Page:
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The Federal Reserve is feeling blue

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If money bought happiness, the Federal Reserve would be the happiest place on earth.

Over the past few years, the Fed has enormously expanded its balance sheet—literally creating dollar denominated banking reserves out of thin air with a series of keyboard strokes. It's been granted new authority over a vast array of financial and non-financial companies. And it's monetary policy is widely credited with helping the U.S. avoid a depression following the financial crisis.

As it turns out, however, the rise of the Federal Reserve in power, prestige and economic salience has not been accompanied by buoyant spirits.


Shahien Nasiripour of the Huffington Post wrangled an internal Fed survey revealing that the central bank's workforce is frowny-faced.

The findings from the April survey of roughly 400 employees, presented to Fed staff during multiple meetings in June and July and obtained by The Huffington Post, show a workforce that is demoralized, and an institution where teamwork is non-existent, innovation and creativity are discouraged and employees feel underutilized.

An overwhelming majority of Fed regulators are proud to work at the central bank and believe in its mission of supervising the financial system and ensuring stability. They also trust and have good relationships with their immediate supervisors. But most say that top leaders are failing the organization, in part by not communicating honestly, and that employees are in the wrong jobs, or are poorly managed.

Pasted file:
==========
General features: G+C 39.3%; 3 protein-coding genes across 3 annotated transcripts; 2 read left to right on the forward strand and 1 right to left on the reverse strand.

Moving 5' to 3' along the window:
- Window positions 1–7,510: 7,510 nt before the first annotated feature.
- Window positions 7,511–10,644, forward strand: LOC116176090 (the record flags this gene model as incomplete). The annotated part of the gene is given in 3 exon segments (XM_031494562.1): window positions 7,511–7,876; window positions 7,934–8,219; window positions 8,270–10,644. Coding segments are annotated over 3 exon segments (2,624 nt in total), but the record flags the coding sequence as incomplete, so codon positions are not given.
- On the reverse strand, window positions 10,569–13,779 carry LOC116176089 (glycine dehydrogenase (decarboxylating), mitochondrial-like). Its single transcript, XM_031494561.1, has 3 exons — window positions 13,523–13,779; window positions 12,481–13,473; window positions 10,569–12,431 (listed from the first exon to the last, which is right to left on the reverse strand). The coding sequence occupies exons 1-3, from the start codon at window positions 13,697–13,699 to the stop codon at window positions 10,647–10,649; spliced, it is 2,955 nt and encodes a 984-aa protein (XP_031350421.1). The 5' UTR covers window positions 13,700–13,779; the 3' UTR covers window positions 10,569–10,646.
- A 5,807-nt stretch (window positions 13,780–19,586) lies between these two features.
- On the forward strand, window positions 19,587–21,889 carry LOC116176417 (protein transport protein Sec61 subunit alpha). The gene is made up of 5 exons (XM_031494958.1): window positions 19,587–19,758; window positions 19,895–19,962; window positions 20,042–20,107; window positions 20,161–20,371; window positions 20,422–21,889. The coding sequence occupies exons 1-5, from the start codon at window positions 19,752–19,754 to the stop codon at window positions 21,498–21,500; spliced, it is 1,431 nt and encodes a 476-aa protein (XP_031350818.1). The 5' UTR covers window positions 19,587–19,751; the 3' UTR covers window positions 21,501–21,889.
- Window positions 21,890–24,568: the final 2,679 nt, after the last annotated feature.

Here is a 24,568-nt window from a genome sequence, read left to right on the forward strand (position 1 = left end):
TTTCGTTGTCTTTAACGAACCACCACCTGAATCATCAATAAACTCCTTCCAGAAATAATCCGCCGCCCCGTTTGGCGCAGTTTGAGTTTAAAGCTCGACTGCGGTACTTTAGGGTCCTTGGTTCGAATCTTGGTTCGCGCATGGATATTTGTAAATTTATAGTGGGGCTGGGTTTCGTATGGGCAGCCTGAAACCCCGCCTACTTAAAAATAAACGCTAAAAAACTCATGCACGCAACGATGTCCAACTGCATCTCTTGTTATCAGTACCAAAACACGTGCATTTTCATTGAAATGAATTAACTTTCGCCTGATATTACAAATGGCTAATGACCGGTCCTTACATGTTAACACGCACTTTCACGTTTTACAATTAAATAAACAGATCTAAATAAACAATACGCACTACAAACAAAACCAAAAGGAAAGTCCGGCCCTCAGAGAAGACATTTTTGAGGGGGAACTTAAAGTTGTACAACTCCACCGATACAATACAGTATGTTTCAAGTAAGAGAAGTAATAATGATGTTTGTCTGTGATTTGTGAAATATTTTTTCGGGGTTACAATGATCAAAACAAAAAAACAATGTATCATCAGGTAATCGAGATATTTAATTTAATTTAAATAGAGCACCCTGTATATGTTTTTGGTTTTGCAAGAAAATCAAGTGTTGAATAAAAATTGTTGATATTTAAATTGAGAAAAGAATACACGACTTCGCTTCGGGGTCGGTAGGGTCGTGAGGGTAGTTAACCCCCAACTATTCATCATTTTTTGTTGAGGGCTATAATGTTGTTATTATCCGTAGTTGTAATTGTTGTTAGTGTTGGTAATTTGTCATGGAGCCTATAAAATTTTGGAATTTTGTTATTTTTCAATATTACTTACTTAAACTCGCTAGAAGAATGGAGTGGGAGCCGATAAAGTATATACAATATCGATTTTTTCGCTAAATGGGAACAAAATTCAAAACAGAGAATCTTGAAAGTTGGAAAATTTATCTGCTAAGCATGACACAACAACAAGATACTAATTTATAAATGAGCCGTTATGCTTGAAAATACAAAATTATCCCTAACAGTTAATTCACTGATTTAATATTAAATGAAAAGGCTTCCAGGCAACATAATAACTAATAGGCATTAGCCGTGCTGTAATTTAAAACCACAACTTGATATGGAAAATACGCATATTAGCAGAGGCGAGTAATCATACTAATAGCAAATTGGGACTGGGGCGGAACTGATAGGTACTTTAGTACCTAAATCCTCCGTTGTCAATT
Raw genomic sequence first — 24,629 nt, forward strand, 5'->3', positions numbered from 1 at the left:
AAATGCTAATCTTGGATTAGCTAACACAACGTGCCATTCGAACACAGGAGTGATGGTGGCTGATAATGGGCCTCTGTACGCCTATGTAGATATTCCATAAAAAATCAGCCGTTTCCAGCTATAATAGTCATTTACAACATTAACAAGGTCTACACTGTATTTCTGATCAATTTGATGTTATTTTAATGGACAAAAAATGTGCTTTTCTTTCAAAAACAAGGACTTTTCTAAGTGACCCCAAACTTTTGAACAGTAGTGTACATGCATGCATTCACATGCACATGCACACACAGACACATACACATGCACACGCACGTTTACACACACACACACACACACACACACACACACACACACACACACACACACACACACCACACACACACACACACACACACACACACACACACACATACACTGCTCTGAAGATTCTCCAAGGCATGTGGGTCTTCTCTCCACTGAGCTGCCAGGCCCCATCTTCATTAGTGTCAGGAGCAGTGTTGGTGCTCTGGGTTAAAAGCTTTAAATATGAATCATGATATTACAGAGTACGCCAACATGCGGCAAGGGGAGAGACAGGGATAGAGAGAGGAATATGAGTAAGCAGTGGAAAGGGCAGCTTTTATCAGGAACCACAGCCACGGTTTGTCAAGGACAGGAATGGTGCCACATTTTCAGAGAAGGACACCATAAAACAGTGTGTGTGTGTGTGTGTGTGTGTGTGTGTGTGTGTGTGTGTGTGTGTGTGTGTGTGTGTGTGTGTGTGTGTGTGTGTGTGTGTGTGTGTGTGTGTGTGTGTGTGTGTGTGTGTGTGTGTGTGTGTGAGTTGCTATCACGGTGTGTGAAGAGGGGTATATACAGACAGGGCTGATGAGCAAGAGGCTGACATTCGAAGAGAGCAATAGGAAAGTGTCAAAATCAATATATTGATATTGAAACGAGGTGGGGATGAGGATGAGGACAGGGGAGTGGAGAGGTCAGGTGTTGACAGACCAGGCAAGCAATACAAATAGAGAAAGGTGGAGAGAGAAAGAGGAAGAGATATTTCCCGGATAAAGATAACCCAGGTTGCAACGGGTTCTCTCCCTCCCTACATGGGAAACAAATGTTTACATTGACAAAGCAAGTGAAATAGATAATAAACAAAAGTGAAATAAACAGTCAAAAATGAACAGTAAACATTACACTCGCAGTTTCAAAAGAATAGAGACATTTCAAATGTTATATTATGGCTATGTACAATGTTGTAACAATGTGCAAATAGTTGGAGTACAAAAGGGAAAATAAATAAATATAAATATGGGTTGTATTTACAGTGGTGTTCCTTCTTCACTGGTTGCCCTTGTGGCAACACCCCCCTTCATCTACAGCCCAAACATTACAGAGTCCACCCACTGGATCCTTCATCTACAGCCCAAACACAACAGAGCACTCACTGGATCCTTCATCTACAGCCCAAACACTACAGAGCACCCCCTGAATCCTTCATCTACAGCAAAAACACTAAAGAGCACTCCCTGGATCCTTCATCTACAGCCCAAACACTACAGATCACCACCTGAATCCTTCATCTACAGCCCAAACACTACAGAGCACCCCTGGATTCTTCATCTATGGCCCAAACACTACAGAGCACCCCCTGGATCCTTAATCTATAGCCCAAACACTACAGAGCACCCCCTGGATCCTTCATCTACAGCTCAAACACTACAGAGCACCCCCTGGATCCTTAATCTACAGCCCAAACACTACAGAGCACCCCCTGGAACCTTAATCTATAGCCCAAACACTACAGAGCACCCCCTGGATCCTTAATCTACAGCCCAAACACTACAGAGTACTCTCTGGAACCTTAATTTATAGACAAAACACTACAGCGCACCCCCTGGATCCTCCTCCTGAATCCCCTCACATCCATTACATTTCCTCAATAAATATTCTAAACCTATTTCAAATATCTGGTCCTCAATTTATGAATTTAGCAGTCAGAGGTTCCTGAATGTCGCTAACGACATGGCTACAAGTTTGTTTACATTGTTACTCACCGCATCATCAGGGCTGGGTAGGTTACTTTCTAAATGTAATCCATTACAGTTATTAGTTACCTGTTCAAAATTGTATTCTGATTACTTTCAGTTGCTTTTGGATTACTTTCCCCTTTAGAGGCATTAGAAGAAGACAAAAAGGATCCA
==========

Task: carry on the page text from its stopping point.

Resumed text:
The Fed, concerned about employee morale and its impact on performance, has held numerous group meetings to discuss the survey findings.

Hilariously, the report blames Alan Greenspan and the culture of deregulation. Greenspan left the Federal Reserve in 2006. I'd hazard a guess that a great many of the Fed's policy employees never worked under Greenspan. Ben Bernanke took the helm in 2006. After seven years, you don't really get to keep blaming your predecessor.

There's also another really weird bit in the report:

The culture of non-regulation is gone, but the Fed has a new problem. Several current and former Fed regulators blame the morale shortcomings on senior officials such as Dan Tarullo, the Fed governor who oversees the central bank's regulatory and supervision staff, and his top lieutenants. Tarullo is viewed as a polarizing figure intensely disliked by big bank executives, but admired by financial reformers. He is an ideological break from Greenspan, but carrying out the regulatory mission has proven difficult.

So it is Greenspan's fault for deregulating and also Tarullo's fault for being disliked by bank executives!

It appears that confusion is a sign of demoralization.

—By CNBC's John Carney. Follow me on Twitter @Carney.

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